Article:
bulletJack, another carpenter ................................ 300
bullet 
bulletOranie, who is valued in the estate of Jasper
bullet 
bulletJansen is belonging to this plantation .......... 160
bullet
bullet 
bulletBeasts
bullet 
bulletA red stallion ................................................ 30
bullet 
bulletAnother one .................................................. 20
bullet 
bulletA red mare .................................................... 30
bullet 
bullet2 mules, each of 65 rd. ................................ 130
bullet 
bullet2 old "bouriquers", each of 10 rd. ............... 20
bullet 
bullet1 bourrique stallion ..................................... 20
bullet 
bullet1 bourrique mare ......................................... 18
bullet 
bullet1 bullock ...................................................... 40
bullet 
bulletA red milk-cow ............................................ 25
bullet 
bulletA black milk-cow ........................................ 25
bullet 
bulletA young heifer ............................................ 14
bullet 
bulletAnother young heifer .................................. 12
bullet 
bulletA young bull ............................................... 16
bullet 
bullet2 sucking calves, each of 5 rd. .................. 10
bullet
bullet 
bulletDomestic utensils
bullet 
bullet5 old silver spoons, about 32 ounces, and
bullet 
bullet8 old silver forks, about 32 ounces, and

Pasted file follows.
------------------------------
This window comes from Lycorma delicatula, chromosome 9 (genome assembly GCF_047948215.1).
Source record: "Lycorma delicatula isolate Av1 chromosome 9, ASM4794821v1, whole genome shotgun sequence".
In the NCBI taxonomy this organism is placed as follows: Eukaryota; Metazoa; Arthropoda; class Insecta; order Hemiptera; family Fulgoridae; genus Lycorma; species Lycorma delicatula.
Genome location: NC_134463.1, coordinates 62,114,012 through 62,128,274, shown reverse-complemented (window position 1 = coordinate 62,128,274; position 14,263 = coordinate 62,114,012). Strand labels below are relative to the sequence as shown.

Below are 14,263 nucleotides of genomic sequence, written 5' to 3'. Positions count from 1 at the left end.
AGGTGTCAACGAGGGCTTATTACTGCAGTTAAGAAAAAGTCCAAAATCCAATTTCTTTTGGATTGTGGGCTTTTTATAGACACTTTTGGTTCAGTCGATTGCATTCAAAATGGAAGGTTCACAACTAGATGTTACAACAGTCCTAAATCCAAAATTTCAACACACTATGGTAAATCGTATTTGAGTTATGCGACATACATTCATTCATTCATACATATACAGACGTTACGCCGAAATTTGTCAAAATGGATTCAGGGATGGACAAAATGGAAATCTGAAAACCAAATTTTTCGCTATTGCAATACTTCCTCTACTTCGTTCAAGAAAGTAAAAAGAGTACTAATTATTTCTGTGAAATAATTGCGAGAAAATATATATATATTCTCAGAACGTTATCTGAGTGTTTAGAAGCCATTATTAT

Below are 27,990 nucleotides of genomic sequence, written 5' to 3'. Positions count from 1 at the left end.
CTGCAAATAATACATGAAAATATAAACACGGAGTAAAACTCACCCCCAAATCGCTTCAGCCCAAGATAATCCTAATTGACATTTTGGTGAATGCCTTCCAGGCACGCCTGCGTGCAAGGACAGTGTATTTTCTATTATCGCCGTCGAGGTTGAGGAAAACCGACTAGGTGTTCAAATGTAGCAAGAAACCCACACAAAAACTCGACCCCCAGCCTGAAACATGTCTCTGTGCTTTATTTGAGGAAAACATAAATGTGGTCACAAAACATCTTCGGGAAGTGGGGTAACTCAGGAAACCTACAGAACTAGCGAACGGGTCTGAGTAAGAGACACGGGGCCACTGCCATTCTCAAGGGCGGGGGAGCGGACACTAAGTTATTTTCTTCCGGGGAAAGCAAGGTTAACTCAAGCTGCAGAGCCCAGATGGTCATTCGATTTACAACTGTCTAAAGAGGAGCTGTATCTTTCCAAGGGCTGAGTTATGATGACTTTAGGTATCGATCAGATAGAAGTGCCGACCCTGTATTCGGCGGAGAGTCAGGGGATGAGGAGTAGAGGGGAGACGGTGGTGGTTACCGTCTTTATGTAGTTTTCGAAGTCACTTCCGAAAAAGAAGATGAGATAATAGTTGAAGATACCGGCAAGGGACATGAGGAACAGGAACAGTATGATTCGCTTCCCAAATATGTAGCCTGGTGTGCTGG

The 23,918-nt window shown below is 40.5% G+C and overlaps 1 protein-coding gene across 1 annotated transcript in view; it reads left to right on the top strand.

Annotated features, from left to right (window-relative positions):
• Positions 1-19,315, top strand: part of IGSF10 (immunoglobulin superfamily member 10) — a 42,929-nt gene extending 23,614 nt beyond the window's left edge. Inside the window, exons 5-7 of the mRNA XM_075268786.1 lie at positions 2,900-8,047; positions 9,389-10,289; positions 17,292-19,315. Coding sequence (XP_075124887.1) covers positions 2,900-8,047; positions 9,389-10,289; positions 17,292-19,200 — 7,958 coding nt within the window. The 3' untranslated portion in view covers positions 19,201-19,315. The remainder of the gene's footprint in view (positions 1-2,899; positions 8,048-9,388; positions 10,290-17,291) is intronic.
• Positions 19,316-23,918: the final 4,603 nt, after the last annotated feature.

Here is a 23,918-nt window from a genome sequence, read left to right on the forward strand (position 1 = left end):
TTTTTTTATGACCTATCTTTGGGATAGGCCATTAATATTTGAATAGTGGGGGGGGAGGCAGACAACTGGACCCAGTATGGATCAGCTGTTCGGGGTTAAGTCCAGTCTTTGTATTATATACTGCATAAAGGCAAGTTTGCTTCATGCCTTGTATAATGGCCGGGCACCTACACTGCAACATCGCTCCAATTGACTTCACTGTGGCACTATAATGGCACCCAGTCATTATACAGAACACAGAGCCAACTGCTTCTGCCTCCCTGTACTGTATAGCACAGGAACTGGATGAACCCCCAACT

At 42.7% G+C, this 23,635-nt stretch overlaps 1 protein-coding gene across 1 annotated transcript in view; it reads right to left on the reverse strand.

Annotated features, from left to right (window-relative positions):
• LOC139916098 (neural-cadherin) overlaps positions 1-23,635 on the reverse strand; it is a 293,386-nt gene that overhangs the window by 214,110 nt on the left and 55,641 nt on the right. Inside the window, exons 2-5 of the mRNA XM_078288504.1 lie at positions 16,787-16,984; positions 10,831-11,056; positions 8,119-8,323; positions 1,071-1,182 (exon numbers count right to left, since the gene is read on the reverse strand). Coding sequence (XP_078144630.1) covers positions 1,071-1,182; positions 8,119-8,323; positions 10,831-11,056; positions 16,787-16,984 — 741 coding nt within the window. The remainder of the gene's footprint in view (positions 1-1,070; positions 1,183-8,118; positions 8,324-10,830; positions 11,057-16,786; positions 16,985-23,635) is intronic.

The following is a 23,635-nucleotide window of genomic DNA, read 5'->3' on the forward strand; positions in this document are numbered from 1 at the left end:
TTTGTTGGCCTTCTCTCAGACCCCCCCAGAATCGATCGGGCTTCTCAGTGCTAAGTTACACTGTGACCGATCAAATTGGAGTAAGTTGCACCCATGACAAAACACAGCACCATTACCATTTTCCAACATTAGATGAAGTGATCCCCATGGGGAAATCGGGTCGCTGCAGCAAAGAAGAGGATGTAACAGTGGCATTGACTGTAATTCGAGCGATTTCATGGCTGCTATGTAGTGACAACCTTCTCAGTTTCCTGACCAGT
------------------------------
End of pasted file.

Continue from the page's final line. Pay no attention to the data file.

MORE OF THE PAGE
bullet 
bullet6 wooden forks ......................................... 32
bullet 
bullet6 silver plated [?] each of 20 real .............. 15
bullet 
bullet6 old dishes of pewter, and
bullet 
bullet2 ditto, all together .................................... 6
bullet 
bullet3 ditto new ones ........................................ 3
bullet 
bullet6 new plates .............................................. 2.3
bullet 
bullet7 old ditto .................................................. 2
bullet 
bullet1 pot of pewter for wooden spoons .......... 1
bullet 
bullet1 coffeepot ................................................ 3
bullet 
bullet1 smaller ditto ........................................... 1
bullet 
bullet1 candlestick of brass ................................ 2
bullet 
bullet1 old ditto .................................................. 0.3
bullet 
bullet1 mortar of metal ....................................... 3
bullet 
bullet6 old knives, and
bullet 
bullet6 old forks, all together ............................. 2.1.8
bullet 
bullet1 iron balance with 2 brass scales ............ 2.3
bullet 
bullet1 tea kettle ................................................ 2
bullet 
bullet1 table and 6 old chairs ........................... 8
bullet 
bullet1 basin [or pitcher ] with a bench ............. 0.3
bullet 
bullet1 old pine chest of drawers with no cover 0.3
bullet 
bullet1 dozen of tea cups,
bullet 
bullet1 tea pot, and
bullet 
bullet1 wash basin, all together ........................ 2.3
bullet 
bullet1 pie pan ................................................... 4
bullet 
bullet1 piece of iron for sharpening ................. 1
bullet 
bullet1 frying pan and an old pan ...................... 1
bullet 
bullet2 iron pots .... ........................................... 2.3
bullet 
bullet1 old iron ................................................... 0.2
bullet 
bullet2 old box containing some clay bottles .... 2
bullet 
bullet1 Ameranth four-poster with bedding ....... 30
bullet 
bullet4 tablecloths and 1 dozen of old napkins .. 3
bullet
bullet 
bulletThe widow was asked once again, if there was nothing more to value, or if something was missing that might be in favor of the heirs. The widow answered, that there was in a house in the town on St. Thomas, a brown wardrobe, and a silver pot, and nothing further to her knowledge.